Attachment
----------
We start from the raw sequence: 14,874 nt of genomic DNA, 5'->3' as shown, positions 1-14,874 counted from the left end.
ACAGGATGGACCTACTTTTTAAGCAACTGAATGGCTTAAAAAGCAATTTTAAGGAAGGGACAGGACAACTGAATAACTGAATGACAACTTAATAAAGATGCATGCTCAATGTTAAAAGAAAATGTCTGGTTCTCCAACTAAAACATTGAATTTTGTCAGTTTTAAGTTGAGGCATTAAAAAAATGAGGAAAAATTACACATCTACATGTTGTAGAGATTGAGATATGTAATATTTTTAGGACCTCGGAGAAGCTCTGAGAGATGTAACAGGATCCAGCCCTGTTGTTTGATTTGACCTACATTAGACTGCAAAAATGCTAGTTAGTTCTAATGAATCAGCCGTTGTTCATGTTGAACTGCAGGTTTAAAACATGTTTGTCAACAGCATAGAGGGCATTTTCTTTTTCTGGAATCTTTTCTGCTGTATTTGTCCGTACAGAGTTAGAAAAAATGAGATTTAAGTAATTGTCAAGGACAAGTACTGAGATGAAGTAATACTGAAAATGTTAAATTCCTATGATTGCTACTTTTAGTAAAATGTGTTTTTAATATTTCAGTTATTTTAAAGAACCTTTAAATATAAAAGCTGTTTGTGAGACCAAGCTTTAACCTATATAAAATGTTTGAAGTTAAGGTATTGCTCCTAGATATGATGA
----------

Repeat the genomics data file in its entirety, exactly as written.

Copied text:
We start from the raw sequence: 14,874 nt of genomic DNA, 5'->3' as shown, positions 1-14,874 counted from the left end.
ACAGGATGGACCTACTTTTTAAGCAACTGAATGGCTTAAAAAGCAATTTTAAGGAAGGGACAGGACAACTGAATAACTGAATGACAACTTAATAAAGATGCATGCTCAATGTTAAAAGAAAATGTCTGGTTCTCCAACTAAAACATTGAATTTTGTCAGTTTTAAGTTGAGGCATTAAAAAAATGAGGAAAAATTACACATCTACATGTTGTAGAGATTGAGATATGTAATATTTTTAGGACCTCGGAGAAGCTCTGAGAGATGTAACAGGATCCAGCCCTGTTGTTTGATTTGACCTACATTAGACTGCAAAAATGCTAGTTAGTTCTAATGAATCAGCCGTTGTTCATGTTGAACTGCAGGTTTAAAACATGTTTGTCAACAGCATAGAGGGCATTTTCTTTTTCTGGAATCTTTTCTGCTGTATTTGTCCGTACAGAGTTAGAAAAAATGAGATTTAAGTAATTGTCAAGGACAAGTACTGAGATGAAGTAATACTGAAAATGTTAAATTCCTATGATTGCTACTTTTAGTAAAATGTGTTTTTAATATTTCAGTTATTTTAAAGAACCTTTAAATATAAAAGCTGTTTGTGAGACCAAGCTTTAACCTATATAAAATGTTTGAAGTTAAGGTATTGCTCCTAGATATGATGA